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In their shoes: Crippled Vietnamese teacher devotes life to disabled children

Monday, April 08, 2019, 10:08 GMT+7
In their shoes: Crippled Vietnamese teacher devotes life to disabled children
Truong Tan Dung is seen in a wheelchair among his disabled children at a center for Agent Orange-infected and disadvantaged children in central city of Da Nang. Photo: Doan Nhan / Tuoi Tre

A handicapped Vietnamese man has spent the last 10 years teaching other disadvantaged children art and music at a center for the disabled so as to improve their conditions and help them recognize the most basic objects around them.

Truong Tan Dung, 37, is currently a teacher at a center for Agent Orange-infected and disadvantaged children in the central city of Da Nang.

At the center, he is not only the teacher of a class with 15 most serious cases of the facility, but he is also in charge of maintaining and managing its equipment and computers.

Crippled teacher of the disabled

At the age of three, Dung suffered from polio causing paralysis in his lower body and sensory paralysis in both of his arms.

The misfortune of his childhood continued as his mother soon passed away and his father left, so the disabled boy grew up with his grandmother.

As Dung showed his painting talent quite early in his life, he was able to support himself through adolescence by selling paintings.

Shortly after, he recognized his passion for informatics, which he soon followed until he was able to land a job at the center as a computer technician.

Ever since, he has been in charge of computers at the center while also teaching students with special needs, helping them improve their conditions.

Dung’s class consists of 15 students in the most severe conditions of intellectual and physical disabilities, many caused by Agent Orange, a chemical weapon used by the U.S. military in their war in Vietnam that causes defects at birth.

Simple coloring, holding pens, or responding to music are all challenging tasks for the students as they are used as forms of therapy to improve their conditions.  

At first many could not even recognize and name objects surrounding them but that has hugely improved through their painting activities, according to Dung.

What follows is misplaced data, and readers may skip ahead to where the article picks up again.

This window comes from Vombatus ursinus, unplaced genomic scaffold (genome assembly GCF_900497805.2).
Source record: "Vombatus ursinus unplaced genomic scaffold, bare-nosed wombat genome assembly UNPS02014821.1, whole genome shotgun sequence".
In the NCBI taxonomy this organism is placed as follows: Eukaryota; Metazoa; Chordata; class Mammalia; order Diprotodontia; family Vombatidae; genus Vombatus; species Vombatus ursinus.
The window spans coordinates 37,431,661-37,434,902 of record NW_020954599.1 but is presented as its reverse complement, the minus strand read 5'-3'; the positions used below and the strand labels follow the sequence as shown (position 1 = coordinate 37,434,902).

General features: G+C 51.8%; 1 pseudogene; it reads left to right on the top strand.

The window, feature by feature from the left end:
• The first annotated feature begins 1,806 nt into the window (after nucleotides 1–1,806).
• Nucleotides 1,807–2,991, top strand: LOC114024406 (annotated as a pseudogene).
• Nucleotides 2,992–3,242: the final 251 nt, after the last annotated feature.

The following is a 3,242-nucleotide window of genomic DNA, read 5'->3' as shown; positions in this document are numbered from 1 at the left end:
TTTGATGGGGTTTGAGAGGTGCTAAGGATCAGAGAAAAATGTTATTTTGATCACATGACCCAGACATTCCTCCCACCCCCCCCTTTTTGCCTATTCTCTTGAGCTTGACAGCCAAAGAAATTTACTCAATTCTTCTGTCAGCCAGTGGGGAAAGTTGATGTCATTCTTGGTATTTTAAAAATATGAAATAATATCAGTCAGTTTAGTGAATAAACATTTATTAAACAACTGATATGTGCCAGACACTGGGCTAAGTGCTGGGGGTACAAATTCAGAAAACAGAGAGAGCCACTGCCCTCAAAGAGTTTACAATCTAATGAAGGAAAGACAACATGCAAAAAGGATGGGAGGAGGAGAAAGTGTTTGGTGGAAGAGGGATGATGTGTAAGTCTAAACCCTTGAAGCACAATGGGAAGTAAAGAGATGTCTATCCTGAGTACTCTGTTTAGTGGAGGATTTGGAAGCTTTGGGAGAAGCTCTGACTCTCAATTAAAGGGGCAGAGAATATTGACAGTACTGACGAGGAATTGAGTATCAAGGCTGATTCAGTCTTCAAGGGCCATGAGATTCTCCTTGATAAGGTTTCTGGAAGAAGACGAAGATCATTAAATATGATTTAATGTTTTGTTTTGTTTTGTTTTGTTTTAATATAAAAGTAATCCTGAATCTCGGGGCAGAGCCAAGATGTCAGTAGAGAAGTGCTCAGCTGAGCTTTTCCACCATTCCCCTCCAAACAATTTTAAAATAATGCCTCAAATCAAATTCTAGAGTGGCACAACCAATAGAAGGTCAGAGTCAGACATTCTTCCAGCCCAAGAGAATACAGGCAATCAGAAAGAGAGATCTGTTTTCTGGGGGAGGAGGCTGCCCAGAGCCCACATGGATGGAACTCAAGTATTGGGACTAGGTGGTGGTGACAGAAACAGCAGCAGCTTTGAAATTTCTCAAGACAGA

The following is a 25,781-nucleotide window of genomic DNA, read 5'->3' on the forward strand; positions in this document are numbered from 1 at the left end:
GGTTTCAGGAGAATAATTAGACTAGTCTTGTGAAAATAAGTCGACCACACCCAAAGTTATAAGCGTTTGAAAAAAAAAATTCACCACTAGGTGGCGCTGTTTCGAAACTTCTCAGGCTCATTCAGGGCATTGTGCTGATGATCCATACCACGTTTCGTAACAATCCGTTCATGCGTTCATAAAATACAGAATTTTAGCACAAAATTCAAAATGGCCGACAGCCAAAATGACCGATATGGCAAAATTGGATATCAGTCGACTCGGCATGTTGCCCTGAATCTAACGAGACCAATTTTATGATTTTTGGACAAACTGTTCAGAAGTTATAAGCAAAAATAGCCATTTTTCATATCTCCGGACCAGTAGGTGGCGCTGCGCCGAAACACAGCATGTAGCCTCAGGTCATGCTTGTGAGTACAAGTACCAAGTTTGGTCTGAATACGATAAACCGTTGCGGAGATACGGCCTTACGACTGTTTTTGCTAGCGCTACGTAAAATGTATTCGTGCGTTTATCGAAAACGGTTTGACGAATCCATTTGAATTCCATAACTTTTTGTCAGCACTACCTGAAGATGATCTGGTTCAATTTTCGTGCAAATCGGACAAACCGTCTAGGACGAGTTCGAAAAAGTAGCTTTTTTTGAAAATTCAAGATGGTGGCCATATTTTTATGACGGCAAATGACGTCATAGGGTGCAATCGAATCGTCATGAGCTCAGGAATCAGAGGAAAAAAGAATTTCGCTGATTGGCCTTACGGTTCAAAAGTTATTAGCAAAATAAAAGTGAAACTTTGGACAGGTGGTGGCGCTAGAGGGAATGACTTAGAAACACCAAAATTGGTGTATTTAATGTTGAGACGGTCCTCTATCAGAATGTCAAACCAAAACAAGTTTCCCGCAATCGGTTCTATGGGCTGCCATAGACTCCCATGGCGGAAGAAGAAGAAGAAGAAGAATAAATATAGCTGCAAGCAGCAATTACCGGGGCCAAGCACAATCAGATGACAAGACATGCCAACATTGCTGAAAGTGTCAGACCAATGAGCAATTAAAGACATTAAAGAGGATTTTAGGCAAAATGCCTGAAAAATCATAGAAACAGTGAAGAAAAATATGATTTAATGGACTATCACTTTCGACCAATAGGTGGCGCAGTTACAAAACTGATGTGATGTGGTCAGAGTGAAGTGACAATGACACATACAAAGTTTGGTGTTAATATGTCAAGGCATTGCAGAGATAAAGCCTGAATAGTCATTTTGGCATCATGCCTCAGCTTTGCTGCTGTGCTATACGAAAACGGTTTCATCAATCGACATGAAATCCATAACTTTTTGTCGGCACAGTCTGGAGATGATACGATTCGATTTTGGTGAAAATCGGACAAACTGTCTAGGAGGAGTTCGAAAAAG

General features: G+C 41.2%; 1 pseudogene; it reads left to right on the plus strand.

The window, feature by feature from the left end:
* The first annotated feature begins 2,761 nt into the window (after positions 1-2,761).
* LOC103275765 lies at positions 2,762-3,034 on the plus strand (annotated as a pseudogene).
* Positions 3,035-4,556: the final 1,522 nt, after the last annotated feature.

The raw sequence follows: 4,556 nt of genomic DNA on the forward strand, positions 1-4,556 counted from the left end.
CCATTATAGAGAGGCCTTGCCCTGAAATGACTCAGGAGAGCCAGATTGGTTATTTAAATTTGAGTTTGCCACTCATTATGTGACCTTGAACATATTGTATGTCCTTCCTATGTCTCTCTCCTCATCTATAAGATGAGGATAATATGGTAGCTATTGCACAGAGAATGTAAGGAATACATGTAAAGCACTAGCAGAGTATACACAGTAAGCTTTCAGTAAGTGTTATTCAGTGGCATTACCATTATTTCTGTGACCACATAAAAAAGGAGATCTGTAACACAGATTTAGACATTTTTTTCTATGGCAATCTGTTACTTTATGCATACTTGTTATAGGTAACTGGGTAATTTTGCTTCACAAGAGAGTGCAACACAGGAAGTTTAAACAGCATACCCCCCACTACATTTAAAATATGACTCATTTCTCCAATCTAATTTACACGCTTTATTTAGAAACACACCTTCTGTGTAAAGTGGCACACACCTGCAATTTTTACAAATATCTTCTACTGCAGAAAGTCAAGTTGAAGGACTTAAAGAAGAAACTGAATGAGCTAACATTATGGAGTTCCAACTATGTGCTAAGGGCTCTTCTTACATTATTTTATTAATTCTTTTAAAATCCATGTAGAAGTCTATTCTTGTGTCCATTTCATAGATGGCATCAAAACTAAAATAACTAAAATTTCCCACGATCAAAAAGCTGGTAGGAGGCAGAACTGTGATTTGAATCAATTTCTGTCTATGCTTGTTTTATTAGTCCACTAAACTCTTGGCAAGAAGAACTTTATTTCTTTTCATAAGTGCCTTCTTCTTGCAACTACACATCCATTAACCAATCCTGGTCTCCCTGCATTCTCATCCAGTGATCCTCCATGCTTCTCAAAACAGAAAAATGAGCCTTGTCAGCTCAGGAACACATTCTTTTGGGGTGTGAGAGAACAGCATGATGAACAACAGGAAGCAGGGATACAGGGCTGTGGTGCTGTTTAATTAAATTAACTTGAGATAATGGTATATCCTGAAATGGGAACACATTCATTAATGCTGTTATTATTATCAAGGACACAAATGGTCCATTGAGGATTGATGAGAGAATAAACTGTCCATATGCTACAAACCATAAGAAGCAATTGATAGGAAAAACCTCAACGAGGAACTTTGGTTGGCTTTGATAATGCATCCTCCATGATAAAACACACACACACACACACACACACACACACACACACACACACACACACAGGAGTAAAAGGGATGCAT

Another treatment the crippled teacher uses to help his students is music through singing and dancing.

Hence, the class usually begins with the students’ singing and dancing to music, occasionally followed by Dung’s singing upon their request.

Truong Tan Dung sings in the class as his students demanded. Photo: Doan Nhan / Tuoi Tre

Truong Tan Dung sings in the classroom. Photo: Doan Nhan / Tuoi Tre

A dedicated mentor and a friend

Confined to a wheelchair, Dung had countless difficulties and doubts as he first indulged himself in this profession.

“When I first started working at the center, I wanted to give up many times because I was too shocked to see the children’s conditions,” he admitted, adding that now he believes it is only fair that a disabled person teaches students with special needs as only he can truly place himself in their shoes.

His perseverance and determination have helped him through the difficult times as now he is loved and adored by all of his students thanks to his whole-heartedness in helping them.

So much is he adored that his students would ask him to sing for them at the beginning of the class as they all dance to the song, turning their class into “near-professional” musical performances.

In Dung’s classroom, he wheels himself from one desk to another, from one corner of the class to the other in order to attend to each of the students just so that they know how to hold the pen properly and how to correctly color the pictures.

Most of the students at the center forget what they learn almost immediately, with many unable to remember their own names for months, Vo Thi Thu, vice-director of the center, said, adding that it took Dung a great deal of time to teach the students things that seem simple to ordinary people.

Sharing many difficulties with the students at the center, Dung is not only known as their teacher, but also as a friend and a mentor.

Nowadays, for the more physically demanding tasks as a teacher of the disadvantaged, Dung receives help from the center's staff.

Many of Dung’s students have greatly improved their condition and been moved to other classes, with some even starting to learn academic subjects.

Others have also been able to have their own family, jobs, and been integrated into the society, Dung said.

"Such cases are motivations for me," he proudly shared.

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